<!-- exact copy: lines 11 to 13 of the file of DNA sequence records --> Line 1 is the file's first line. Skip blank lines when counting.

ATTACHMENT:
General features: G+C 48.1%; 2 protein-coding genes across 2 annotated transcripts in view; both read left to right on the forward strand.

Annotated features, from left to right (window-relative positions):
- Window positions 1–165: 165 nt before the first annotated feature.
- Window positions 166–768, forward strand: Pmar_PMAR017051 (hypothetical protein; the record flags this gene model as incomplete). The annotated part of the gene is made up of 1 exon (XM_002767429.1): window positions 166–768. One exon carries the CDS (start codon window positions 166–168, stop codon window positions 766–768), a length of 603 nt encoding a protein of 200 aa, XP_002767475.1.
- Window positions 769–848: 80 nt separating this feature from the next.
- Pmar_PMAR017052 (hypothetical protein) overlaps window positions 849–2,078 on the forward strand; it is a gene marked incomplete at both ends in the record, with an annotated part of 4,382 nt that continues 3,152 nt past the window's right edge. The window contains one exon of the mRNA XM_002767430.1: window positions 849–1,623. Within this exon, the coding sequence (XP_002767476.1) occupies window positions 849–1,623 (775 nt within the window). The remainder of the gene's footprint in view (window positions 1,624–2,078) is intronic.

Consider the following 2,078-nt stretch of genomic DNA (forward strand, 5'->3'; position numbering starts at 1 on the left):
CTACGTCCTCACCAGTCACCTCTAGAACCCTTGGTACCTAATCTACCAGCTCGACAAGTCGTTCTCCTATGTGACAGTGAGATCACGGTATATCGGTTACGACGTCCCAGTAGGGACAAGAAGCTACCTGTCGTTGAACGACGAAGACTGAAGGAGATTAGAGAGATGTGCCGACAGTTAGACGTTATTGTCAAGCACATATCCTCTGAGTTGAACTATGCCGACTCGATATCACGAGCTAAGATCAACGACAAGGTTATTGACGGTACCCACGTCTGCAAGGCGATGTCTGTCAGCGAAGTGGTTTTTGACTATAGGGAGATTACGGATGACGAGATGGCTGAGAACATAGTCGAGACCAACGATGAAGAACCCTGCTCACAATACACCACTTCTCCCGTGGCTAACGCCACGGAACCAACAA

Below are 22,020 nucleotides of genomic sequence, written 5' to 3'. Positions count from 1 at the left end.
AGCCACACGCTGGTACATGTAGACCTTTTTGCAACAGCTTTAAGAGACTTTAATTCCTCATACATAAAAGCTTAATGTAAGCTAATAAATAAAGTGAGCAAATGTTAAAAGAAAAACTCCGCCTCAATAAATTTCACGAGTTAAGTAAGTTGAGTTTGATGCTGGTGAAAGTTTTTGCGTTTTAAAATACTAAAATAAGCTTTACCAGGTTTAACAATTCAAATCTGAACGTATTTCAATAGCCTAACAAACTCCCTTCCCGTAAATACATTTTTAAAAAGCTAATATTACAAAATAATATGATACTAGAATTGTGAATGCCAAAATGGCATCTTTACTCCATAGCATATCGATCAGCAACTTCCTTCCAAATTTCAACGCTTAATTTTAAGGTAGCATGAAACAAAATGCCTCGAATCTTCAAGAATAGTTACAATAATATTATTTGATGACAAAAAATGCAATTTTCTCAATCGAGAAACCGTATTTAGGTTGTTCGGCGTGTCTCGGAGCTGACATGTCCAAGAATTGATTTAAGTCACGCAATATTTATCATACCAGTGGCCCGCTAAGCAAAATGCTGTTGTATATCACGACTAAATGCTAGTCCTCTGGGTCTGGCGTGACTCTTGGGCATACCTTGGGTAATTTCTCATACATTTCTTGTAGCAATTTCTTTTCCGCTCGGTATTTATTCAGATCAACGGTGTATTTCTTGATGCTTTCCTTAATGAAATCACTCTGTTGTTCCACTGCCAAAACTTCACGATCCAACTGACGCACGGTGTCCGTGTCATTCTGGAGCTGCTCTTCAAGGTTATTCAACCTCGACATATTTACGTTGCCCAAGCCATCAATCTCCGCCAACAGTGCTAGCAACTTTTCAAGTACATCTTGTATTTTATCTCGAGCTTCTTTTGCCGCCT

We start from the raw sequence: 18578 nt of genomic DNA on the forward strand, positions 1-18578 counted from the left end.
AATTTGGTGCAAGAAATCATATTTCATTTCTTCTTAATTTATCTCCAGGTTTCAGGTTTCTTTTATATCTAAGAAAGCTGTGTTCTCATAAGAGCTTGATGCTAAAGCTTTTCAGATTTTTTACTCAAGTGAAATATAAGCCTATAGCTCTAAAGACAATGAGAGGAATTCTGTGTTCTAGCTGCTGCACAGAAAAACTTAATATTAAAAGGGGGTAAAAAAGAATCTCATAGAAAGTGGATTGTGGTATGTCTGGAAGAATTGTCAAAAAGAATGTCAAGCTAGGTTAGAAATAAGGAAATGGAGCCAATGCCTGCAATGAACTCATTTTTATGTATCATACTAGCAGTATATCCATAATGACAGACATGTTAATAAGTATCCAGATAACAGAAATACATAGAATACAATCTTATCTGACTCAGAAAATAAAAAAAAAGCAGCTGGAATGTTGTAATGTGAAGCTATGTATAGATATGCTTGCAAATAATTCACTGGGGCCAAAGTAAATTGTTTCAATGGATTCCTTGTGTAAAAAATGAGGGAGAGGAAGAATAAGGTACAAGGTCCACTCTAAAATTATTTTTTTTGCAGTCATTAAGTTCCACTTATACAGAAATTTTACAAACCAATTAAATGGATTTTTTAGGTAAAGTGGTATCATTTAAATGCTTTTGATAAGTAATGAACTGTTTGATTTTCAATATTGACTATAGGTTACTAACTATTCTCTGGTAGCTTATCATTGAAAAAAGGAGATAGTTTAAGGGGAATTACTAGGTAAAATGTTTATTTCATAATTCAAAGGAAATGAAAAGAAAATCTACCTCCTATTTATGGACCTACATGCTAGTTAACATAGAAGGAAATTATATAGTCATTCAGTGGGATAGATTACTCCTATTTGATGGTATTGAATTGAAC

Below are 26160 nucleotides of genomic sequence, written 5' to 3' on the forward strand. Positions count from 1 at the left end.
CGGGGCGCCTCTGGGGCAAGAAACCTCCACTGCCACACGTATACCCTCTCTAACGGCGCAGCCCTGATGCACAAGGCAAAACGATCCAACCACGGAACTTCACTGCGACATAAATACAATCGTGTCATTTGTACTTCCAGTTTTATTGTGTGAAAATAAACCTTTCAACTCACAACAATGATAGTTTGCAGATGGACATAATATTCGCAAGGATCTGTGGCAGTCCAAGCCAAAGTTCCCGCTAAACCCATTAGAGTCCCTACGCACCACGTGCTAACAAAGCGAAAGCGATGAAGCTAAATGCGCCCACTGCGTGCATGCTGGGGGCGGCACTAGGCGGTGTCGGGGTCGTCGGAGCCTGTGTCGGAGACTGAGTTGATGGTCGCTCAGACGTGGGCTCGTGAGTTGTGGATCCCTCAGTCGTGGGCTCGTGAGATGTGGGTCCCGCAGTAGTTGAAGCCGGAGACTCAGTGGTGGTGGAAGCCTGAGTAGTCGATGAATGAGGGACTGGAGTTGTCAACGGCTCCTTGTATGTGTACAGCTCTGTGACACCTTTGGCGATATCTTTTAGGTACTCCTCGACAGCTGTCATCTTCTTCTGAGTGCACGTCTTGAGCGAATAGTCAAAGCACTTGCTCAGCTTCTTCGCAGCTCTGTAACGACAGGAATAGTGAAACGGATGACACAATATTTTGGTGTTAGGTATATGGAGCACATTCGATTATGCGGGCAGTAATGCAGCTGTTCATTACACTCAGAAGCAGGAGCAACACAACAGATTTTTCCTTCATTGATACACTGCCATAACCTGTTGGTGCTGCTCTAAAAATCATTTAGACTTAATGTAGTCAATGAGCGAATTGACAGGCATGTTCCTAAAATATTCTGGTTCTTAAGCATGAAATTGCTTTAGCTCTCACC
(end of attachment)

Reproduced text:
We start from the raw sequence: 18578 nt of genomic DNA on the forward strand, positions 1-18578 counted from the left end.
AATTTGGTGCAAGAAATCATATTTCATTTCTTCTTAATTTATCTCCAGGTTTCAGGTTTCTTTTATATCTAAGAAAGCTGTGTTCTCATAAGAGCTTGATGCTAAAGCTTTTCAGATTTTTTACTCAAGTGAAATATAAGCCTATAGCTCTAAAGACAATGAGAGGAATTCTGTGTTCTAGCTGCTGCACAGAAAAACTTAATATTAAAAGGGGGTAAAAAAGAATCTCATAGAAAGTGGATTGTGGTATGTCTGGAAGAATTGTCAAAAAGAATGTCAAGCTAGGTTAGAAATAAGGAAATGGAGCCAATGCCTGCAATGAACTCATTTTTATGTATCATACTAGCAGTATATCCATAATGACAGACATGTTAATAAGTATCCAGATAACAGAAATACATAGAATACAATCTTATCTGACTCAGAAAATAAAAAAAAAGCAGCTGGAATGTTGTAATGTGAAGCTATGTATAGATATGCTTGCAAATAATTCACTGGGGCCAAAGTAAATTGTTTCAATGGATTCCTTGTGTAAAAAATGAGGGAGAGGAAGAATAAGGTACAAGGTCCACTCTAAAATTATTTTTTTTGCAGTCATTAAGTTCCACTTATACAGAAATTTTACAAACCAATTAAATGGATTTTTTAGGTAAAGTGGTATCATTTAAATGCTTTTGATAAGTAATGAACTGTTTGATTTTCAATATTGACTATAGGTTACTAACTATTCTCTGGTAGCTTATCATTGAAAAAAGGAGATAGTTTAAGGGGAATTACTAGGTAAAATGTTTATTTCATAATTCAAAGGAAATGAAAAGAAAATCTACCTCCTATTTATGGACCTACATGCTAGTTAACATAGAAGGAAATTATATAGTCATTCAGTGGGATAGATTACTCCTATTTGATGGTATTGAATTGAAC

Below are 26160 nucleotides of genomic sequence, written 5' to 3' on the forward strand. Positions count from 1 at the left end.